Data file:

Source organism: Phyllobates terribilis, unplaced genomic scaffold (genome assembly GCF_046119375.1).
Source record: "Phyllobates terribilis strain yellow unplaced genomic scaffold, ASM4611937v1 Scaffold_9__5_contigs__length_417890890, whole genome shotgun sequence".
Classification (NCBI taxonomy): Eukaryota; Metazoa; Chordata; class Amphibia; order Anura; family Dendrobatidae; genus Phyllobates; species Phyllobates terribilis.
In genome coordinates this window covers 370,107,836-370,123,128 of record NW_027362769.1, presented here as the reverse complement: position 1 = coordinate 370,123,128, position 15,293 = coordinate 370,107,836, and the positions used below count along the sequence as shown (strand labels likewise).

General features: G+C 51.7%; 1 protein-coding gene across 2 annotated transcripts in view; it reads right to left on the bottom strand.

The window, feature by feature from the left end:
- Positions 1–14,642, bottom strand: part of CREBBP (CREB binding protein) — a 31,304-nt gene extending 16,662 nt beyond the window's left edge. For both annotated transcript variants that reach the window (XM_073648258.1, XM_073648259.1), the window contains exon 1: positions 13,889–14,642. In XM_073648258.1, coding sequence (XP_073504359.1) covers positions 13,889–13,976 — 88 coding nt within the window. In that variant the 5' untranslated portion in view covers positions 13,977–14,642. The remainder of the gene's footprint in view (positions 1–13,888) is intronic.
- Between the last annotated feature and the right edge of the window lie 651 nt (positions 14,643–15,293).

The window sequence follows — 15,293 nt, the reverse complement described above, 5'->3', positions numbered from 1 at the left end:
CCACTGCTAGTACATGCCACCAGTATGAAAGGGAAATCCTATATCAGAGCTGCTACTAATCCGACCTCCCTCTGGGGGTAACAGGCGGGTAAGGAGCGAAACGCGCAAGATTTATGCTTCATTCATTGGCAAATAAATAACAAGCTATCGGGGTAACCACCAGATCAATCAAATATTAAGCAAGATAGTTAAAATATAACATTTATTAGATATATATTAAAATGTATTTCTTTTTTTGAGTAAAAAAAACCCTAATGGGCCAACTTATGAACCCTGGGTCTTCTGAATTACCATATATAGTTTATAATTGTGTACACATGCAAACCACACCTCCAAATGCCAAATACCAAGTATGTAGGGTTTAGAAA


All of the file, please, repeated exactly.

Source organism: Phyllobates terribilis, unplaced genomic scaffold (genome assembly GCF_046119375.1).
Source record: "Phyllobates terribilis strain yellow unplaced genomic scaffold, ASM4611937v1 Scaffold_9__5_contigs__length_417890890, whole genome shotgun sequence".
Classification (NCBI taxonomy): Eukaryota; Metazoa; Chordata; class Amphibia; order Anura; family Dendrobatidae; genus Phyllobates; species Phyllobates terribilis.
In genome coordinates this window covers 370,107,836-370,123,128 of record NW_027362769.1, presented here as the reverse complement: position 1 = coordinate 370,123,128, position 15,293 = coordinate 370,107,836, and the positions used below count along the sequence as shown (strand labels likewise).

General features: G+C 51.7%; 1 protein-coding gene across 2 annotated transcripts in view; it reads right to left on the bottom strand.

The window, feature by feature from the left end:
- Positions 1–14,642, bottom strand: part of CREBBP (CREB binding protein) — a 31,304-nt gene extending 16,662 nt beyond the window's left edge. For both annotated transcript variants that reach the window (XM_073648258.1, XM_073648259.1), the window contains exon 1: positions 13,889–14,642. In XM_073648258.1, coding sequence (XP_073504359.1) covers positions 13,889–13,976 — 88 coding nt within the window. In that variant the 5' untranslated portion in view covers positions 13,977–14,642. The remainder of the gene's footprint in view (positions 1–13,888) is intronic.
- Between the last annotated feature and the right edge of the window lie 651 nt (positions 14,643–15,293).

The window sequence follows — 15,293 nt, the reverse complement described above, 5'->3', positions numbered from 1 at the left end:
CCACTGCTAGTACATGCCACCAGTATGAAAGGGAAATCCTATATCAGAGCTGCTACTAATCCGACCTCCCTCTGGGGGTAACAGGCGGGTAAGGAGCGAAACGCGCAAGATTTATGCTTCATTCATTGGCAAATAAATAACAAGCTATCGGGGTAACCACCAGATCAATCAAATATTAAGCAAGATAGTTAAAATATAACATTTATTAGATATATATTAAAATGTATTTCTTTTTTTGAGTAAAAAAAACCCTAATGGGCCAACTTATGAACCCTGGGTCTTCTGAATTACCATATATAGTTTATAATTGTGTACACATGCAAACCACACCTCCAAATGCCAAATACCAAGTATGTAGGGTTTAGAAA